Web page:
Demons and Democrats: 1950s Labor at the Crossroads, by Gavan Duffy

Demons and Democrats: 1950s Labor at the Crossroads, by Gavan Duffy

Anthony Cappello

The Movement and its goal of a just society based on Christian social principles

DEMONS AND DEMOCRATS: 1950s Labor at the Crossroads
by Gavan Duffy (Foreword by Bill Hayden)

(Freedom Publishing, 2002, 202pp, $27.95.
Available from AD Books or any bookshop)

Demons and Democrats is a history of the Catholic Social Studies Movement (Movement) - later to become the National Civic Council - and its influence in the Australian Labor Party until it was forced out in 1955.

Unlike other histories of the "Movement", this book by Gavan Duffy, a retired Queensland solicitor and former Democratic Labor Party Secretary is useful and important as a work of Australian history for a number of reasons.

Firstly, it relies chiefly on valuable oral histories from those associated with the Movement and the Australian Labor Party at the time of the "Split".

Lay apostolate

Secondly, only this work has put the role and the work of the Movement within the framework of the Catholic lay apostolate. This has become a forgotten premise when looking at those in the Movement and why they became involved in the first place in the fight against Communism in the unions in Australia. For these men and women lived out their Catholic, Christian vocation within the framework of the Movement.

Duffy also explores the problem of sectarianism faced by these predominantly Catholic activists and politicians. Sectarianism was a powerful weapon used by opponents of the Movement in the 1950s and 1960s, as it is today by many secular commentators.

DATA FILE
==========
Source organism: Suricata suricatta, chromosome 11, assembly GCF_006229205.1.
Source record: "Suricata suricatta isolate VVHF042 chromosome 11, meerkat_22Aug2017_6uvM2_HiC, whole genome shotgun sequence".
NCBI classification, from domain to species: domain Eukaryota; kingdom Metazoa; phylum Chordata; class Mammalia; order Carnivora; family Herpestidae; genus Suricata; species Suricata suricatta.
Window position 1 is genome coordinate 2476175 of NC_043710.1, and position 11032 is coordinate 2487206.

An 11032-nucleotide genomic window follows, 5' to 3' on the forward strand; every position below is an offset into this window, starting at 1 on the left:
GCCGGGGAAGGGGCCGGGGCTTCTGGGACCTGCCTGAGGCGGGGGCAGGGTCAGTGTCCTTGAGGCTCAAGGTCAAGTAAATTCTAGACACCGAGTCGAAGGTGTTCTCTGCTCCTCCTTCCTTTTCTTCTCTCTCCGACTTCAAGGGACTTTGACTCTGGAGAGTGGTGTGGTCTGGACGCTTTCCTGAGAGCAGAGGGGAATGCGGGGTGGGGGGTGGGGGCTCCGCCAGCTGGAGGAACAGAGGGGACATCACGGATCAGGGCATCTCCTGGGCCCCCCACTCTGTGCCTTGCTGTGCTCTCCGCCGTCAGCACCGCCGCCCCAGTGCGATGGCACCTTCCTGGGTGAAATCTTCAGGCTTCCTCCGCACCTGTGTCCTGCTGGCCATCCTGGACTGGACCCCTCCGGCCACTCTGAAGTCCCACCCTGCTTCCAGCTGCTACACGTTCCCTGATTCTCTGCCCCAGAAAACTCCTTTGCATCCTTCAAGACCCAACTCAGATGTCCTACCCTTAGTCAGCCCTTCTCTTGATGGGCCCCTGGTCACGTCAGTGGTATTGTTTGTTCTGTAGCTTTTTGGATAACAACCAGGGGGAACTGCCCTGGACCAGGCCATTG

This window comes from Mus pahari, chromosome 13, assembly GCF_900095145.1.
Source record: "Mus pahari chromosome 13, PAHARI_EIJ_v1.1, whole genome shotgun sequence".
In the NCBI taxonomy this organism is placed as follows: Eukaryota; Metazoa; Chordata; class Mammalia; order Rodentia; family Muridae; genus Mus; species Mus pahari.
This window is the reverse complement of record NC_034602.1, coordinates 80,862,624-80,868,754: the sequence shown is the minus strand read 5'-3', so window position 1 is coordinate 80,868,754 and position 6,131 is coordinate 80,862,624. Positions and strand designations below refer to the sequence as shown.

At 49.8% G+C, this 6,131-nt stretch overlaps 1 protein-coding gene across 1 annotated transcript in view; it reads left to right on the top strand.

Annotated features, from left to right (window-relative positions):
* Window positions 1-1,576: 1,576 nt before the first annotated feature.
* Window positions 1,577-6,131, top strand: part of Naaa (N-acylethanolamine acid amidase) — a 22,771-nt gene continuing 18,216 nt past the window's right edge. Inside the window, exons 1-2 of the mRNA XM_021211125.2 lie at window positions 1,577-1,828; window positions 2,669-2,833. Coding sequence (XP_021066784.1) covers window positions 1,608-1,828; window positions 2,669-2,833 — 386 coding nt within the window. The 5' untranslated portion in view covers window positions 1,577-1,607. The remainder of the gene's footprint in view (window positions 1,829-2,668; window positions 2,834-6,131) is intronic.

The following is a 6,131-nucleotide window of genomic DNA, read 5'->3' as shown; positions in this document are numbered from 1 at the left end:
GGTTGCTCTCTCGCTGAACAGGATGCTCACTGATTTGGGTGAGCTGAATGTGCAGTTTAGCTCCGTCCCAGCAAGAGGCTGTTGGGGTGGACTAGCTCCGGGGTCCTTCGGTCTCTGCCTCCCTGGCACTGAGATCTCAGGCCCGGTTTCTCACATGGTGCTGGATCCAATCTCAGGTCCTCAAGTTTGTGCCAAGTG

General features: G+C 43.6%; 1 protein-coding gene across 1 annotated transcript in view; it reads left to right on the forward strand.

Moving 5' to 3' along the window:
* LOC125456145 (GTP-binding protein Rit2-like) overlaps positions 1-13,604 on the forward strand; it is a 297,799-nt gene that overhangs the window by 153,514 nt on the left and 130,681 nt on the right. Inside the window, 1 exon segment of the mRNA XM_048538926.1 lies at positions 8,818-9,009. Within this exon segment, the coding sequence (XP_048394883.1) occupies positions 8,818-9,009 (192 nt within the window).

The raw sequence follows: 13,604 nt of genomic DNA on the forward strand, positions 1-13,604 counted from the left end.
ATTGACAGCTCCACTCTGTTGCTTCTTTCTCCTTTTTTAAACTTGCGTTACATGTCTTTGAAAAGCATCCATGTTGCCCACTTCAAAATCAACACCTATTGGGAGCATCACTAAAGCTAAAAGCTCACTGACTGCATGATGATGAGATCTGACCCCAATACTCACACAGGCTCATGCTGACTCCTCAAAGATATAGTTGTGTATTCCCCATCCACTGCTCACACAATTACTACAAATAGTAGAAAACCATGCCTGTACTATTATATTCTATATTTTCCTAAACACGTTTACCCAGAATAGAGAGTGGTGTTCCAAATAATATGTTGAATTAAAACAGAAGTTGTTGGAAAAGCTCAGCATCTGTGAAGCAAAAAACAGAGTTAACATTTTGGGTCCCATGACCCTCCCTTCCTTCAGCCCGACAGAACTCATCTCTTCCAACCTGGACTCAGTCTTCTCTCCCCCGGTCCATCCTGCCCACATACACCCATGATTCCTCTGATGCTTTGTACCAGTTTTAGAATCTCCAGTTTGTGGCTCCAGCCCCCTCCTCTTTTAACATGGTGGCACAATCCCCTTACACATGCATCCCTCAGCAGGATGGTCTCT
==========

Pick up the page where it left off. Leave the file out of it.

It was the sectarian card which Labor opponents used in the 1950s to expel those associated with the Movement. But, as Duffy demonstrates, the expelled Labor members and branches were perhaps Labor's strongest and most committed supporters. Their departure following the Split was an incalculable loss to the Labor Party.

The Democratic Labor Party, whose formation followed the Split, would remain a vital force in Australian politics for the next 20 years, leading the debates in such areas as immigration, including ending of the White Australia Policy, and the introduction of State Aid to non-government schools.

The DLP was in fact a genuinely progressive party, drawing much of its inspiration from the Movement's principles, which were in turn founded on Catholic social teachings.

For those still associated with the Movement, this book should provide a sense of vindication; while for those Catholics presently involved or contemplating a career in politics, the witness of the Movement, with its goal of a just society based on the Church's social teachings Demons and Democrats should prove a source of inspiration.

Anthony Cappello is a young Catholic writer who works from Melbourne.

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